The survey also revealed that people aged 65 years and older were more than three times more likely to by functionally disabled due to psychiatric disorders than adults aged 18 to 34 years. This finding counters the widely held belief that the elderly are resilient and typically able to overcome the trauma of war and displacement.

"There are, unfortunately, dozens of countries and tens of millions of people who are currently affected by mass violence," says Mollica. "I hope our study encourages government and redevelopment agencies to view refugees' mental and emotional suffering as a significant economic problem. Then, perhaps, the appropriate resources will be dedicated to treating the refugees' psychiatric disorders."

The study was funded in part by the National Institute of Mental Health and the US Agency for International Development.


Story Source:

The above story is based on materials provided by Harvard Medical School. Note: Materials may be edited for content and length.


Cite This Page:

Harvard Medical School. "One Quarter Of Bosnian War Refugees May Be Disabled By Psychiatric Disorders." ScienceDaily. ScienceDaily, 5 August 1999. <www.sciencedaily.com/releases/1999/08/990805070232.htm>.
Harvard Medical School. (1999, August 5). One Quarter Of Bosnian War Refugees May Be Disabled By Psychiatric Disorders. ScienceDaily. Retrieved November 28, 2014 from www.sciencedaily.com/releases/1999/08/990805070232.htm
Harvard Medical School. "One Quarter Of Bosnian War Refugees May Be Disabled By Psychiatric Disorders." ScienceDaily. www.sciencedaily.com/releases/1999/08/990805070232.htm (accessed November 28, 2014).

Share This


More From ScienceDaily



More Mind & Brain News

Friday, November 28, 2014

Featured Research

from universities, journals, and other organizations


Featured Videos

from AP, Reuters, AFP, and other news services

Tryptophan Isn't Making You Sleepy On Thanksgiving

Tryptophan Isn't Making You Sleepy On Thanksgiving

Newsy (Nov. 27, 2014) — Tryptophan, a chemical found naturally in turkey meat, gets blamed for sleepiness after Thanksgiving meals. But science points to other culprits. Video provided by Newsy
Powered by NewsLook.com
Are Female Bosses More Likely To Be Depressed?

Are Female Bosses More Likely To Be Depressed?

Newsy (Nov. 24, 2014) — A new study links greater authority with increased depressive symptoms among women in the workplace. Video provided by Newsy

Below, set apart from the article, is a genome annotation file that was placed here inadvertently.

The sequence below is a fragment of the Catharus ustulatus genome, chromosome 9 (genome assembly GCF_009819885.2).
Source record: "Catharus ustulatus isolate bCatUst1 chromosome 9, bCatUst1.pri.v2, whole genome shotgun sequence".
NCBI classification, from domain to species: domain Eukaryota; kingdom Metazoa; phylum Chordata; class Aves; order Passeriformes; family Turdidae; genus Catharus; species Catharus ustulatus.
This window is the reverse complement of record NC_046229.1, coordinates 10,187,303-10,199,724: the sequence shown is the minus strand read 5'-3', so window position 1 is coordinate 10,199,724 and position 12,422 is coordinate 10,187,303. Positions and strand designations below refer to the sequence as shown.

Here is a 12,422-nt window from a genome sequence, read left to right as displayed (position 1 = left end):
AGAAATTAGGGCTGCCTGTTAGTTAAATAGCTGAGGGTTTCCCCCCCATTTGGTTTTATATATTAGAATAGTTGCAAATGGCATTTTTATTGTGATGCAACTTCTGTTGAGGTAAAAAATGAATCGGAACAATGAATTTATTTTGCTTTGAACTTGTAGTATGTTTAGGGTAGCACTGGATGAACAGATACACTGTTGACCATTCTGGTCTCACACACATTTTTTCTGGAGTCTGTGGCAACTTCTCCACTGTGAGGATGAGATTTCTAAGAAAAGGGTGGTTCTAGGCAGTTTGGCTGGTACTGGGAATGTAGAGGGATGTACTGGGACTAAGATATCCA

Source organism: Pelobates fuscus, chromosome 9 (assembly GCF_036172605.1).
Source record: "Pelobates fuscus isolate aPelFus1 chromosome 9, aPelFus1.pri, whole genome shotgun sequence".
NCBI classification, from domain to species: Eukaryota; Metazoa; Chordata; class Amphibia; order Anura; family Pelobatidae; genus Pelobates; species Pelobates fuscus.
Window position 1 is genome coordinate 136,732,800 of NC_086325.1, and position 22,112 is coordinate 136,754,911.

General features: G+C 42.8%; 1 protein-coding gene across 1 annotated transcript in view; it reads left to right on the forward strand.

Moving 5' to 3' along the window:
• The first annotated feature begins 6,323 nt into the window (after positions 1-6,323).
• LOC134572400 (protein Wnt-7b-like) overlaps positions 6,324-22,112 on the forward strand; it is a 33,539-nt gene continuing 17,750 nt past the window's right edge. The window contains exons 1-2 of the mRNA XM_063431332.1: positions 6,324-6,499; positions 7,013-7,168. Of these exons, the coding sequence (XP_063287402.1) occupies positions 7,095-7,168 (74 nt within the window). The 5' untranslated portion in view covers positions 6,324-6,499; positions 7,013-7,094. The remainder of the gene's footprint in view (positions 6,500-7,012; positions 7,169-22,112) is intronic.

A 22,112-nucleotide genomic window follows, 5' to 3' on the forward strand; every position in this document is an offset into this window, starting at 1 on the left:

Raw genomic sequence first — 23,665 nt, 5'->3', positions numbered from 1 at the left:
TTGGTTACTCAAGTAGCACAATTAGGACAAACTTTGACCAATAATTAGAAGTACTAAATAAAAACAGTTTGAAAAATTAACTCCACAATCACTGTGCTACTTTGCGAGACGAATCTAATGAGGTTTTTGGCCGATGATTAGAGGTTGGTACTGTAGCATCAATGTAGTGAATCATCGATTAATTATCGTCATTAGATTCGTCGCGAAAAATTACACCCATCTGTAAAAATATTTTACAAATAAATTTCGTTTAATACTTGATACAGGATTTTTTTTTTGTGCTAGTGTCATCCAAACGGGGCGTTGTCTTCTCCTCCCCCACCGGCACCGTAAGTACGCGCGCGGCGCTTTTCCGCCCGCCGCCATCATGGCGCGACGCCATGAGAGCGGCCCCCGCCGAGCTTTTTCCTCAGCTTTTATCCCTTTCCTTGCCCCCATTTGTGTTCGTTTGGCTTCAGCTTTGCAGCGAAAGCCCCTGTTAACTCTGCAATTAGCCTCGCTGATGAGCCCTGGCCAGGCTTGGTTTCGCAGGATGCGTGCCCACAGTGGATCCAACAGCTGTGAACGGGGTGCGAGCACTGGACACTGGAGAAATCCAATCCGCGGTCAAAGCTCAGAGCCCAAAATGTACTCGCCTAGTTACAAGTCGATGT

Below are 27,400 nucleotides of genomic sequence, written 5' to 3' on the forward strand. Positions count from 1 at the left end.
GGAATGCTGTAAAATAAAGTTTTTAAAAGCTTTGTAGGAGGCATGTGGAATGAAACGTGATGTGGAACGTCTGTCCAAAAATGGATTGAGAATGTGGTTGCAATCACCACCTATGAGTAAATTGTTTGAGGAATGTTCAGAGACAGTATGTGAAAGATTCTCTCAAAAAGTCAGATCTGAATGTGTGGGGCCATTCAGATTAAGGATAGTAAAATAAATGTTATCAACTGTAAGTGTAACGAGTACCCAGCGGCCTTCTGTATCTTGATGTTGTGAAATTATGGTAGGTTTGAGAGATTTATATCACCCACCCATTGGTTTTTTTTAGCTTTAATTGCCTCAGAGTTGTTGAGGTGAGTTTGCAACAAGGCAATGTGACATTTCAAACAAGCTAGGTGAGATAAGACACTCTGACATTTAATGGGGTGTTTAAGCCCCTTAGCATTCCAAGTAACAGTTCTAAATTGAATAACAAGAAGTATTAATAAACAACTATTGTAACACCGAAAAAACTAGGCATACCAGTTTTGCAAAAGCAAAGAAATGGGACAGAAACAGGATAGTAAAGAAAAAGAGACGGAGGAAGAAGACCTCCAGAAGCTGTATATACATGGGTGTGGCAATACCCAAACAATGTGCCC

Powered by NewsLook.com
Winter Can Cause Depression — Here's How To Combat It

Winter Can Cause Depression — Here's How To Combat It

Newsy (Nov. 23, 2014) — Millions of American suffer from seasonal depression every year. It can lead to adverse health effects, but there are ways to ease symptoms. Video provided by Newsy
Powered by NewsLook.com
Could Your Genes Be The Reason You're Single?

Could Your Genes Be The Reason You're Single?

Newsy (Nov. 21, 2014) — Researchers in Beijing discovered a gene called 5-HTA1, and carriers are reportedly 20 percent more likely to be single. Video provided by Newsy
Powered by NewsLook.com

Search ScienceDaily

Number of stories in archives: 140,361

Find with keyword(s):
 
Enter a keyword or phrase to search ScienceDaily for related topics and research stories.

Save/Print:
Share:  

Breaking News:

Strange & Offbeat Stories

 

Health & Medicine

Mind & Brain

Living & Well

In Other News

... from NewsDaily.com

Science News

Health News

Environment News

Technology News



Save/Print:
Share:  

Free Subscriptions


Get the latest science news with ScienceDaily's free email newsletters, updated daily and weekly. Or view hourly updated newsfeeds in your RSS reader:

Get Social & Mobile


Keep up to date with the latest news from ScienceDaily via social networks and mobile apps:

Have Feedback?


Tell us what you think of ScienceDaily -- we welcome both positive and negative comments. Have any problems using the site? Questions?
Mobile iPhone Android Web
Follow Facebook Twitter Google+
Subscribe RSS Feeds Email Newsletters
Latest Headlines Health & Medicine Mind & Brain Space & Time Matter & Energy Computers & Math Plants & Animals Earth & Climate Fossils & Ruins